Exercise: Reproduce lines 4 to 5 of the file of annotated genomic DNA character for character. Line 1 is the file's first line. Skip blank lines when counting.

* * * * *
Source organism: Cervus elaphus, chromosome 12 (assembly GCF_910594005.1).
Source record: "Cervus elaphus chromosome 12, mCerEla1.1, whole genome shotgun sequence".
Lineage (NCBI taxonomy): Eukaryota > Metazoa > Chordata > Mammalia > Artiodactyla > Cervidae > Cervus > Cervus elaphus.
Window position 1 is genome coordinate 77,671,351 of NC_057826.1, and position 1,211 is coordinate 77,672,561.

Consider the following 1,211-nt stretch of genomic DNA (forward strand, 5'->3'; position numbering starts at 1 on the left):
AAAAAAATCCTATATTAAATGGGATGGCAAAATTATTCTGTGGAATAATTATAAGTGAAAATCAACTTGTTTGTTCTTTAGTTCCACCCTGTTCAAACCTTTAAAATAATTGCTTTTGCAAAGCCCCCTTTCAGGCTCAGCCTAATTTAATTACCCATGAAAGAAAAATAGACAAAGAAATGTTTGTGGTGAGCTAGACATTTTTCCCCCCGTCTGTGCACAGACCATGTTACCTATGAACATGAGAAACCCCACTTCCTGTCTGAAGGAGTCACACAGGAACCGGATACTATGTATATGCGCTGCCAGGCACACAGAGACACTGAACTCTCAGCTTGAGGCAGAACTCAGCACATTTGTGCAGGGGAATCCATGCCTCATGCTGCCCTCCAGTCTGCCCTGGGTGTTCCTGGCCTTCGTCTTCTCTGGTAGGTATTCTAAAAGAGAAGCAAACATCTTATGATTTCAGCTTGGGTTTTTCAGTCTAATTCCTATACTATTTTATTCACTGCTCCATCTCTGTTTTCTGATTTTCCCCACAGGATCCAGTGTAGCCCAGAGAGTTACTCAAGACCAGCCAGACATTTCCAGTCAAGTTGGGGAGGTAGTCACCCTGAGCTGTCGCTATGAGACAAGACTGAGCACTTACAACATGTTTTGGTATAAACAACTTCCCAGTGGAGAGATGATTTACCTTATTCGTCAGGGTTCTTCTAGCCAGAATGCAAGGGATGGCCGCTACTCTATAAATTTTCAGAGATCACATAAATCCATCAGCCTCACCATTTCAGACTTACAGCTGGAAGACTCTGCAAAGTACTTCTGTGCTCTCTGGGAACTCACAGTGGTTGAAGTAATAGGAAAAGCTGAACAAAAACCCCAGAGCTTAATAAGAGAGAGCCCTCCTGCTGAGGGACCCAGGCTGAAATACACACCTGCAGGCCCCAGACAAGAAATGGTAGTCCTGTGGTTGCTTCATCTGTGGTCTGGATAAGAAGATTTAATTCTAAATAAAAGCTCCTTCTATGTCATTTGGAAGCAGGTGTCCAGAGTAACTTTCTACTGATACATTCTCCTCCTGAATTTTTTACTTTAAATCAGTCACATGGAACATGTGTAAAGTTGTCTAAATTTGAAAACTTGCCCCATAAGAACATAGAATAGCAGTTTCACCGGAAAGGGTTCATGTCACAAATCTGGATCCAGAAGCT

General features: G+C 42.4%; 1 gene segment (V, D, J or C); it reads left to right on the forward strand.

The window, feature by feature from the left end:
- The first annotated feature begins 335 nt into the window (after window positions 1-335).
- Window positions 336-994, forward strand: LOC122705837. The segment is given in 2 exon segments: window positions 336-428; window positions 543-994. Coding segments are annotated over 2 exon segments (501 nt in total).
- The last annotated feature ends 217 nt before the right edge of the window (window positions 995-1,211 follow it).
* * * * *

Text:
Window position 1 is genome coordinate 77,671,351 of NC_057826.1, and position 1,211 is coordinate 77,672,561.

Consider the following 1,211-nt stretch of genomic DNA (forward strand, 5'->3'; position numbering starts at 1 on the left):